Scoop politics | 16-10
  • NZDIA forum press release
    NZDIA forum press release Wellington - The New Zealand Defence Industry Association, with the support of the NZ Defence Force and the Ministry of Defence, will be holding a two-day international forum on October 21-22 at the Michael Fowler Centre...
    Scoop politics | 15-10
  • BPW NZ calls fashion industry to account
    The New Zealand Federation of Business and Professional Women (BPW NZ) joins the call for action on the use of skinny models and mannequins as it is directly affecting the self-esteem and health of many of our young people....
    Scoop politics | 15-10
  • Electoral Commission introduces Extra Touch for Blind NZers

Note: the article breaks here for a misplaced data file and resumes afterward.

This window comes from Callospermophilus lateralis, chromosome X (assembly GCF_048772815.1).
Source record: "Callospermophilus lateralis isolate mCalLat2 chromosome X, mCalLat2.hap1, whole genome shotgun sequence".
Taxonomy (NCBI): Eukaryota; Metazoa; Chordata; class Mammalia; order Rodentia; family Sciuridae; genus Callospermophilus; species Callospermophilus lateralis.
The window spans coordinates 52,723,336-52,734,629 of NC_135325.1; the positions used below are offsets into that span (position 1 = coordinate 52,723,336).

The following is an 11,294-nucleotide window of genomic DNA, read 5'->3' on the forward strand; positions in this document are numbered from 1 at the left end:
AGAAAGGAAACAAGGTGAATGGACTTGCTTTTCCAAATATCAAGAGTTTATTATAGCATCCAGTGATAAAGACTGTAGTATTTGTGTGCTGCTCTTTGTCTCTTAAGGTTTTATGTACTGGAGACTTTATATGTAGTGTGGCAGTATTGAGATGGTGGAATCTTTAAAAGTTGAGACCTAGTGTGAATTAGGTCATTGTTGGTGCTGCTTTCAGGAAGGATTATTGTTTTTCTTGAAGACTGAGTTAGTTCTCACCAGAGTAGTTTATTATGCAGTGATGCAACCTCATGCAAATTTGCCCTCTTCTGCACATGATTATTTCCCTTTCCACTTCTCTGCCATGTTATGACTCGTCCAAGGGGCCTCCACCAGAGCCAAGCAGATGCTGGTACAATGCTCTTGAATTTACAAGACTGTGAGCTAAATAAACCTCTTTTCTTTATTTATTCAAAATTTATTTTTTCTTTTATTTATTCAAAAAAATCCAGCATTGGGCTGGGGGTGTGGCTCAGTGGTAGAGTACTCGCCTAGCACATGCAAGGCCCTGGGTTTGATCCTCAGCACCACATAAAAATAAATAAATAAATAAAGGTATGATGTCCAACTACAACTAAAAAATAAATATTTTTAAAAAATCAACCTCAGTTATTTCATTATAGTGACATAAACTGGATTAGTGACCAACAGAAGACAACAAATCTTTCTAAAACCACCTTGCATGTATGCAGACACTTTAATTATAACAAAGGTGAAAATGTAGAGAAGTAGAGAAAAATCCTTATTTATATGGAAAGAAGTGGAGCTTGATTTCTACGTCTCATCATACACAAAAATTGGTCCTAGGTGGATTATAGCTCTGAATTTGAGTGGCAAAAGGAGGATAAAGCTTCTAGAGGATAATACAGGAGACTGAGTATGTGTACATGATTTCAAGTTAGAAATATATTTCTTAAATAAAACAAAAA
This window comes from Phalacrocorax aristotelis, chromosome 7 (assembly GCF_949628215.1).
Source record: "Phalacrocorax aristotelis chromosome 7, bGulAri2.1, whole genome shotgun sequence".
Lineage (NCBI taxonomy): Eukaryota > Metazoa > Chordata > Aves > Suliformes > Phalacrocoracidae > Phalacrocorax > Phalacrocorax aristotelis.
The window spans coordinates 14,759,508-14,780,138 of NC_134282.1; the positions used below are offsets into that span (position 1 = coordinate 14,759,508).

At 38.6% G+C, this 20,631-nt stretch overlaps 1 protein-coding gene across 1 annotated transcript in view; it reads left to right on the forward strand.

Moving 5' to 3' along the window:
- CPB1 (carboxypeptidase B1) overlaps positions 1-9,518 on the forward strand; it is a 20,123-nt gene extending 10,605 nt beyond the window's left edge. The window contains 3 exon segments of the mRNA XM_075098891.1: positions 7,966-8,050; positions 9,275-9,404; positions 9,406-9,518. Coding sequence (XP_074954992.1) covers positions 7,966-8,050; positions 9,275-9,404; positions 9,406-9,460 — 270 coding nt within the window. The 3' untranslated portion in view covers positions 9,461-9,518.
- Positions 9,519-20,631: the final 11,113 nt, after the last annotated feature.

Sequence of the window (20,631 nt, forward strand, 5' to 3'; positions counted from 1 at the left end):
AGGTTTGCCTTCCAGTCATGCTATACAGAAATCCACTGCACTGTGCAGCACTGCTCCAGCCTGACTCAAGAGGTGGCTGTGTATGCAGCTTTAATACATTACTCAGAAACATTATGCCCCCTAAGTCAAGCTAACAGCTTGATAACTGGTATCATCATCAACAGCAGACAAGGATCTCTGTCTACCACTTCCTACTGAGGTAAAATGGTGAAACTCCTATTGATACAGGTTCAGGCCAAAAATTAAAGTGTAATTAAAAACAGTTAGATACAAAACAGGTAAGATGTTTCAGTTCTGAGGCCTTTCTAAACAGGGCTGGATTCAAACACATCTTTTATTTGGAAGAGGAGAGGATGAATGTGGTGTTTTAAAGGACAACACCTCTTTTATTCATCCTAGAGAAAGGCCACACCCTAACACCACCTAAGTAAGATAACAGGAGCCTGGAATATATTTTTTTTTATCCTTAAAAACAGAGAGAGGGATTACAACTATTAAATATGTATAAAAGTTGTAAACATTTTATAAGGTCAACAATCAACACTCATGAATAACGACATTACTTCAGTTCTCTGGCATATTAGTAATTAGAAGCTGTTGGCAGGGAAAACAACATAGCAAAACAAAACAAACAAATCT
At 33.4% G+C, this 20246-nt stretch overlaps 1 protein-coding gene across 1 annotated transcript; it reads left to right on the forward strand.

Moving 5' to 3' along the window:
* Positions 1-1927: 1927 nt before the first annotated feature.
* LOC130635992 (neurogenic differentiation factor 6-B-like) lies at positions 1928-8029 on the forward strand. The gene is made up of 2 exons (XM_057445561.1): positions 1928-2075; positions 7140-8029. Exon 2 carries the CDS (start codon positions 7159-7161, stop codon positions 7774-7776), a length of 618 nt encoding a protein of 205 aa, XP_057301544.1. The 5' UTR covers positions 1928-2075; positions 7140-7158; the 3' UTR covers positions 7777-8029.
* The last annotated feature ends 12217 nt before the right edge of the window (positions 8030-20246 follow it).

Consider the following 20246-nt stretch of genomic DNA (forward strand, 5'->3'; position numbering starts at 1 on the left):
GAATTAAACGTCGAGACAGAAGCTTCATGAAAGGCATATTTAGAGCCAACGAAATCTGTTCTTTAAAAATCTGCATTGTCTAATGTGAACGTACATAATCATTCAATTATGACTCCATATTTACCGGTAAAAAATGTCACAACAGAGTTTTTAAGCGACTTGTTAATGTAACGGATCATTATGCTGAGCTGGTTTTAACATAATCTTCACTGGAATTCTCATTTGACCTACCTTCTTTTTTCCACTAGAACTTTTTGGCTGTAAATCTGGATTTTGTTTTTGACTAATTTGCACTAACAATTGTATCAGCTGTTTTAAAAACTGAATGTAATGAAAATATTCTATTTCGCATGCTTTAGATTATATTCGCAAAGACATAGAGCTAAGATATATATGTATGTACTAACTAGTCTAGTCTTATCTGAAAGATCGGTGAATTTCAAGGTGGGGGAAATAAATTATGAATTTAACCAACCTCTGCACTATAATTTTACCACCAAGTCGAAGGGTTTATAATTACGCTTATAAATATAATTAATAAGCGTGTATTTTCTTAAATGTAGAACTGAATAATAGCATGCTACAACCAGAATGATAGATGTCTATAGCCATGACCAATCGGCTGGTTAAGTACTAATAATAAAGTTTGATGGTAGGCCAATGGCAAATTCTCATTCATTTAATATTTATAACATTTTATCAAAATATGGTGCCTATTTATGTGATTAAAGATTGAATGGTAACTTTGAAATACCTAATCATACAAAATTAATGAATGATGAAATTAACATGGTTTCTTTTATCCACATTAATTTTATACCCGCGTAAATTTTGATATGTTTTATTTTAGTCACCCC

The Electoral Commission was presented with the Extra Touch Award by the Association of Blind Citizens of New Zealand (Blind Citizens NZ), in recognition of its successful implementation of Telephone Dictation Voting ahead of its commitment to do so by...
    Scoop politics | 15-10
  • Auckland move for KiwiRail health and safety team questioned
    The Rail and Maritime Transport Union is questioning a KiwiRail proposal to progressively relocate its Zero Harm personnel from Wellington to Auckland....
    Scoop politics | 15-10
  • Redundancies a result of putting profit over good business
    Heinz Watties redundancies a result of putting profit over good business Heinz Watties workers are shocked by the announcement made late last night that up to 100 jobs are being cut from the company’s New Zealand operations. No information was...
    Scoop politics | 15-10
  • Injuries at work show many sectors are too dangerous
    Workers are deeply concerned about the research Statistics New Zealand have released today showing that almost one-quarter of agriculture, forestry, and fishery workers had a work-related injury claim accepted by the Accident Compensation Corporation...
    Scoop politics | 15-10
  • Chatham Rise seabed hearing: the absence of evidence